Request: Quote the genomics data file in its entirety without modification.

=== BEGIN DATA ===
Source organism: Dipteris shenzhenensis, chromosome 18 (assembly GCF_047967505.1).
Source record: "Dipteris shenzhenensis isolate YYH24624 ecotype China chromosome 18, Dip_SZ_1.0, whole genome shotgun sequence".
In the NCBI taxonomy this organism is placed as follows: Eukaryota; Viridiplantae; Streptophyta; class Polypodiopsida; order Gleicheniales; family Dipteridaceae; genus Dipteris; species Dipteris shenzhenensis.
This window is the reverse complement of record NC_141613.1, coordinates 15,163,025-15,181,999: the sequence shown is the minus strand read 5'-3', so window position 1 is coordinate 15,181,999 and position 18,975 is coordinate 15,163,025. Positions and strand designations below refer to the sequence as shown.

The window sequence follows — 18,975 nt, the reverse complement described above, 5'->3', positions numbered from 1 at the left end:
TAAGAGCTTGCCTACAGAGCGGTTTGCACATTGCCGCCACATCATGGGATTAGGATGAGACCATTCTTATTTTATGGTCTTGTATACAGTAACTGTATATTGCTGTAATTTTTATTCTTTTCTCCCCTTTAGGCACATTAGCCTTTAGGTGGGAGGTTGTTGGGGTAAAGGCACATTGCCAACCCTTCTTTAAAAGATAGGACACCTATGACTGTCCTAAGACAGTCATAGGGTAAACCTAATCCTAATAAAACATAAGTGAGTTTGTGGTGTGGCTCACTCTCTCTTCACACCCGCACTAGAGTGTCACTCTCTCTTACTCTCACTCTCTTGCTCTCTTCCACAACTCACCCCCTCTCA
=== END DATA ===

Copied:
Source organism: Dipteris shenzhenensis, chromosome 18 (assembly GCF_047967505.1).
Source record: "Dipteris shenzhenensis isolate YYH24624 ecotype China chromosome 18, Dip_SZ_1.0, whole genome shotgun sequence".
In the NCBI taxonomy this organism is placed as follows: Eukaryota; Viridiplantae; Streptophyta; class Polypodiopsida; order Gleicheniales; family Dipteridaceae; genus Dipteris; species Dipteris shenzhenensis.
This window is the reverse complement of record NC_141613.1, coordinates 15,163,025-15,181,999: the sequence shown is the minus strand read 5'-3', so window position 1 is coordinate 15,181,999 and position 18,975 is coordinate 15,163,025. Positions and strand designations below refer to the sequence as shown.

The window sequence follows — 18,975 nt, the reverse complement described above, 5'->3', positions numbered from 1 at the left end:
TAAGAGCTTGCCTACAGAGCGGTTTGCACATTGCCGCCACATCATGGGATTAGGATGAGACCATTCTTATTTTATGGTCTTGTATACAGTAACTGTATATTGCTGTAATTTTTATTCTTTTCTCCCCTTTAGGCACATTAGCCTTTAGGTGGGAGGTTGTTGGGGTAAAGGCACATTGCCAACCCTTCTTTAAAAGATAGGACACCTATGACTGTCCTAAGACAGTCATAGGGTAAACCTAATCCTAATAAAACATAAGTGAGTTTGTGGTGTGGCTCACTCTCTCTTCACACCCGCACTAGAGTGTCACTCTCTCTTACTCTCACTCTCTTGCTCTCTTCCACAACTCACCCCCTCTCA